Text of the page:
Bitcoin (BTC) bulls should brace for a potential onslaught from bears as the number of margined short positions on Bitfinex jumps by a little over 378%.
Known to most by the ticker BTCUSD Shorts, the dataset records the number of bearish positions in the Bitcoin market. In simple terms, traders borrow funds from Bitfinex — their broker — to trade bet on bearish outcomes for the instrument BTC/USD. Meanwhile, the value of opened short positions is measured in BTC.
The number of short margined positions on Bitfinex reached an intraday high of 6,468.2202 BTC this Monday, up more than 378% from its previous session’s low at 1,351.72 BTC.
The spike prompted some analysts to alarm about a potential price crash in the Bitcoin spot market primarily because a similar wild BTCUSD Shorts uptrend at the beginning of last month had led the BTC/USD exchange rate down by almost $13,000 on May 19.
For instance, independent market researcher Fomocap tweeted a chart that showed a visible correlation between Bitcoin spot rates and its margined short positions. The analyst highlighted two instances to note that two metrics moved inversely with some lag.
His first example showed that on May 25, BTCUSD Shorts dropped lower, which was later led to a price rally in Bitcoin spot markets.
The second example showed Bitcoin spot prices crashing after a spike in BTCUSD Shorts.
EBlockChain, a TradingView contributor, said earlier on Monday that BTCUSD Shorts exceeding 200% and above is a “strong indication” of an imminent dump in Bitcoin spot markets. The analyst added:
“It could be triggered in a [matter] of few hours [to] three days max.”
Long-margined positions, meanwhile
The boldly bearish statements for Bitcoin also came as its margin-longed positions rose steadily.
BTCUSD Longs, another Bitfinex dataset that records the number of bullish margin positions, surged to as high as 44,538.6579 BTC on Monday. So, it appears, Bitcoin’s long exposure remained higher than short exposure in totality, illustrating that, to traders, the direction of the least risk was to the upside.
But a sudden drop in Bitcoin spot prices could also lead leveraged long holders to dump their BTCUSD positions, which, in turn, incites further selling. Such an event is called “long squeeze.” May 19’s price crash, for example, had liquidated about $7.5 billion of long-leveraged positions across the cryptocurrency derivatives market.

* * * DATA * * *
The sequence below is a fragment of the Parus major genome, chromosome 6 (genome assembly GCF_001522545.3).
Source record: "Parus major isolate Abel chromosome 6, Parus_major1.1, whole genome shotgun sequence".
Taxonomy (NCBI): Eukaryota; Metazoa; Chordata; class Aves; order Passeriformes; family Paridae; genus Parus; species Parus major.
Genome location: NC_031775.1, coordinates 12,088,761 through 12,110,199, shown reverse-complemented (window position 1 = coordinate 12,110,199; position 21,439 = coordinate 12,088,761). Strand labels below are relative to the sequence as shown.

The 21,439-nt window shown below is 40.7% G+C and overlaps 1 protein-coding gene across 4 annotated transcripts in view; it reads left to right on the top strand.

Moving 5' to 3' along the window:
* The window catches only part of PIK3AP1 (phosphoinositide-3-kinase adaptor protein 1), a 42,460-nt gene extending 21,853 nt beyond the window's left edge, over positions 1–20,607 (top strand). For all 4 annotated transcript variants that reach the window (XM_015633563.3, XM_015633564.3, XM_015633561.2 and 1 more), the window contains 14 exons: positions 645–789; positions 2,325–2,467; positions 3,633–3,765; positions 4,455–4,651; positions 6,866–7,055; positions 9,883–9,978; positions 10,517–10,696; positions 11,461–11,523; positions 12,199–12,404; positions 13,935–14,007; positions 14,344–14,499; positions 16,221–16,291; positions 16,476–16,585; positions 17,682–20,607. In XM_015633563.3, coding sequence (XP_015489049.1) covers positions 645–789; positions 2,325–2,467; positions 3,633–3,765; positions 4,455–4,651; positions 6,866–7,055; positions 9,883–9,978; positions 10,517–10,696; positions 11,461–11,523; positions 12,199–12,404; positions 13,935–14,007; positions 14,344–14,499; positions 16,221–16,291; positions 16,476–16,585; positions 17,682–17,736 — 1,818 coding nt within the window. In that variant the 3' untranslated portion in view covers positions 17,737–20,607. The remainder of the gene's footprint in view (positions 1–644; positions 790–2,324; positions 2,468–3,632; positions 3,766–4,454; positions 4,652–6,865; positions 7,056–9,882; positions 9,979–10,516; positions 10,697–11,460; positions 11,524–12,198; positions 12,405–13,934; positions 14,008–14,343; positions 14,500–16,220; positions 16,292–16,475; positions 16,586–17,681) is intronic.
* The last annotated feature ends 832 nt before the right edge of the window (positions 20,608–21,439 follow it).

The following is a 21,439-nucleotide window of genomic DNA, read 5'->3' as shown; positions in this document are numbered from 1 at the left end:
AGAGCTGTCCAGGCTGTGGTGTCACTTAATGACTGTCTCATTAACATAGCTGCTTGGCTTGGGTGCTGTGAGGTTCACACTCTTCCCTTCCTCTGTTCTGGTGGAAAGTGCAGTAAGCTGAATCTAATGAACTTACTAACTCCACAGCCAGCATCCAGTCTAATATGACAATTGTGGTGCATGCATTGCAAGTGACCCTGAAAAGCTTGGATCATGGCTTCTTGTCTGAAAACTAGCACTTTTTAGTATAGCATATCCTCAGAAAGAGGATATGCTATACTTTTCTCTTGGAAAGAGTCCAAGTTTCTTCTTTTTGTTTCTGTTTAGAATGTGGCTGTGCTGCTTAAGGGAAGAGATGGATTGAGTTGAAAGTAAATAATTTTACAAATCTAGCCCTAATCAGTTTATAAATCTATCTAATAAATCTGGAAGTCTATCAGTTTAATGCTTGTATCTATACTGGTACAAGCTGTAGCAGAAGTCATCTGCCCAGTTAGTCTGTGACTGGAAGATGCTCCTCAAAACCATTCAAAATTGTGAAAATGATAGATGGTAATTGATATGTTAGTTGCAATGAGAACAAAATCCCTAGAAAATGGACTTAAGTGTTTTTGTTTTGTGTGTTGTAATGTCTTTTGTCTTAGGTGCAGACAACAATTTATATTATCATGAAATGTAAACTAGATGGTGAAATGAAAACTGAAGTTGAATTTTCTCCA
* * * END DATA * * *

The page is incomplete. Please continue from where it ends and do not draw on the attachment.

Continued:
Jacob Canfield, a crypto trader, provided an optimistic outlook for Bitcoin following the May crash. Last week, the analyst stated that Bitcoin has already dropped by more than 40% following its May long squeeze — and now there is a lesser probability of facing another significant bearish move.
After a long squeeze and liquidity is taken to the downside.— Jacob Canfield (@JacobCanfield) June 2, 2021
Liquidity is usually engineered to the upside and shorts get trapped thinking more downside is coming.
We already got 40% drop.
Now it’s bears turn to get rekt again.
Meanwhile, the cost to fund long positions in the Bitcoin derivatives market remained mostly below zero following the May 19 crash. Negative funding rates cause bearish traders to pay fees every eight hours. The situation encourages market makers and arbitrage desks to buy inverse swaps — or perpetual contracts — as they simultaneously unload their futures monthly contracts.
Analysts typically interpret negative funding rates as a buy indicator because they create incentives for buyers and squeeze short-sellers. Meanwhile, the funding rates become neutral as soon as shorts close their positions.
Bitcoin’s ongoing consolidation move has many traders point out the possible formation of a bearish pennant structure.
In retrospect, bearish pennants are downside continuation indicators — i.e., their setup typically involves the asset breaking out of the range and continuing in the direction of its previous trend. For example, Bitcoin dropped from around $65,000 to $30,000 before forming the pennant. Therefore, its likelihood of continuing lower appears higher based on technical structures alone.
Meanwhile, one bullish backstop for Bitcoin remains fears of higher inflation. This week, the United States Bureau of Labor Statistics will release May’s Consumer Price Index (CPI) report. The data will set the future tone for the Federal Reserve’s expansionary monetary policies, including near-zero lending rates and infinite bond-buying programs.
Economists forecast that the CPI will rise to 4.7% for May compared to 4.2% in April.
On-chain metrics bullish
More evidence dropped in about investors’ intention to hold Bitcoin than to trade/liquidate it for other assets. For example, on-chain analytics firm Glassnode reported a decline in net exchange flows involving Bitcoin.
Meanwhile, its rival CryptoQuant highlighted a significant drop in volume across the Bitcoin blockchain, hinting at a similar holding outlook via its “BTC: Active Address Count” metric.
The views and opinions expressed here are solely those of the author and do not necessarily reflect the views of Cointelegraph. Every investment and trading move involves risk. You should conduct your own research when making a decision.